Goal 4: Alaskans Have Immediate Access to the Prevention, Treatment, and Recovery Services They Need

 

One of the key people we need to help prevent suicide in Alaska is the person at risk themselves.  That doesn't mean we expect them to just "get over it" or "deal."  But it does mean that we want to help Alaskans take charge of their health, to know what health care services and supports they need to stay well, and to take steps to ask for help. 

 

What can you do?

 

Take steps to maintain and improve your mental and emotional health.

Mental and emotional health can be improved and maintained, just like your physical health. In fact, many of the actions you can take to improve your mental health are the same ones your doctor is probably suggesting to help you keep your body in good shape.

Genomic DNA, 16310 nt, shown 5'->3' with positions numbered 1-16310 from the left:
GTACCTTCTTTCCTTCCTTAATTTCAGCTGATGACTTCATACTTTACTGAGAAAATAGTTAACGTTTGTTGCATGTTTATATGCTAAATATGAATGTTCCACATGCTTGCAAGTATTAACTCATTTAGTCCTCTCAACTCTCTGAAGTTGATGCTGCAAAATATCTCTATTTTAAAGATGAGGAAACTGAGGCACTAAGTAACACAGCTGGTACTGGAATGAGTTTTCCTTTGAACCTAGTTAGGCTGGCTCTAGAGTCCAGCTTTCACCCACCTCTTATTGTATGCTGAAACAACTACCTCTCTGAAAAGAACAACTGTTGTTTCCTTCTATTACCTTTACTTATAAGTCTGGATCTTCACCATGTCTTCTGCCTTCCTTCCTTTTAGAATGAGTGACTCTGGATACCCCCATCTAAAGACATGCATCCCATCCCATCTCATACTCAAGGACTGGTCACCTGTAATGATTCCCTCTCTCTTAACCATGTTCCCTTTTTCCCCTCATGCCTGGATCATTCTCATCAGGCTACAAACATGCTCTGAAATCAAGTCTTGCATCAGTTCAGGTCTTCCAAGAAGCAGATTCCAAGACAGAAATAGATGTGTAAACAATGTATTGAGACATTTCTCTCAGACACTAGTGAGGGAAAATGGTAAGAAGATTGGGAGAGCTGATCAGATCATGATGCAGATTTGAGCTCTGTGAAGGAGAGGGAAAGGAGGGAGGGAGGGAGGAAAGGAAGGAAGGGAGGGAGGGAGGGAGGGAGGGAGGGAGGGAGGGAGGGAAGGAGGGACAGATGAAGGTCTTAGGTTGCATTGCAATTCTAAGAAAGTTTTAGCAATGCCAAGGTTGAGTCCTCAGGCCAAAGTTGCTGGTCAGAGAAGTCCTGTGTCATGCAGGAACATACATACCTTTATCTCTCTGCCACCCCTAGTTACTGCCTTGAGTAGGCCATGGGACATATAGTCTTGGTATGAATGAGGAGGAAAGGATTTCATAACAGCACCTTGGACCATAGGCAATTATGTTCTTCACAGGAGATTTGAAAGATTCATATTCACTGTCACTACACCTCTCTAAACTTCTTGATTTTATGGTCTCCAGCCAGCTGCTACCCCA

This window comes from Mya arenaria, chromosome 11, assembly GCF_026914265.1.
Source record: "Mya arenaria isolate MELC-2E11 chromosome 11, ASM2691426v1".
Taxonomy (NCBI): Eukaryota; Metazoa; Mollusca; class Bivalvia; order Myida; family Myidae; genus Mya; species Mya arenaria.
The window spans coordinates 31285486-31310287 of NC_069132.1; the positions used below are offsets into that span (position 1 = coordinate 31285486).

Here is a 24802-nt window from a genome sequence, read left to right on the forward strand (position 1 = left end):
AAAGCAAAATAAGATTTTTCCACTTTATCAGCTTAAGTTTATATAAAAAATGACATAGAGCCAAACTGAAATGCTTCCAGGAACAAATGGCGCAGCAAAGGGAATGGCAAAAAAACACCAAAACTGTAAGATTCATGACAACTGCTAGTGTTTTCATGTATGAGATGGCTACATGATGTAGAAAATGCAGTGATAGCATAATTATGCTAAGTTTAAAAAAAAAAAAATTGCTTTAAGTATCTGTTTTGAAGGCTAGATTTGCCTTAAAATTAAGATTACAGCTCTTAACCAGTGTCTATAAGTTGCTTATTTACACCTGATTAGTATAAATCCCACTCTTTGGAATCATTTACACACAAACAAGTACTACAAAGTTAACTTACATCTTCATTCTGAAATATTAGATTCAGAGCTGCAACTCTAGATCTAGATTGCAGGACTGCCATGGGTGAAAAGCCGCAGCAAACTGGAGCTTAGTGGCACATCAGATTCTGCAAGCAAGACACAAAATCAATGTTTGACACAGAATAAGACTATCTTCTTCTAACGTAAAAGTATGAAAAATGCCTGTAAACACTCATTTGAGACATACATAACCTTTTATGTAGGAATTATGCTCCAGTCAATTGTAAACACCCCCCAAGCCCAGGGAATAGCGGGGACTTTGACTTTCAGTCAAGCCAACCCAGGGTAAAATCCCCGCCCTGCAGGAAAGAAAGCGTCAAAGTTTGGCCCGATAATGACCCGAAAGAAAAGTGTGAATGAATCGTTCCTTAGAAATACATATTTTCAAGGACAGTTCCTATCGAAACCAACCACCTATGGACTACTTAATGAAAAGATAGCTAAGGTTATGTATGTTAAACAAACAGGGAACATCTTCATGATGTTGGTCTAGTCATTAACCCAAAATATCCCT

• CONNECT with friends and family.
  • MOVE your body 30 minutes a day.
  • BE MINDFUL of your experiences, internally and externally.
  • LEARN something new.
  • GIVE to your community or someone in need.

Learn more at Sound Minds in Sound Bodies, a mental health promotion program from the Alaska Mental Health Board and Advisory Board on Alcoholism and Drug Abuse.

 

Learn who to call and how to access help — and then ask for that help — when you feel like you may be in crisis and/or at risk of suicide.

Part of preventing suicide in Alaska is being aware of when we ourselves are potentially at risk – and then reaching out for help. Periodically ask yourself if you have any of the warning signs. If you answer yes, ASK FOR HELPCall or text Careline (you have the app on your phone, right?).  Your life is precious, and you are not alone.

 

Get the Careline App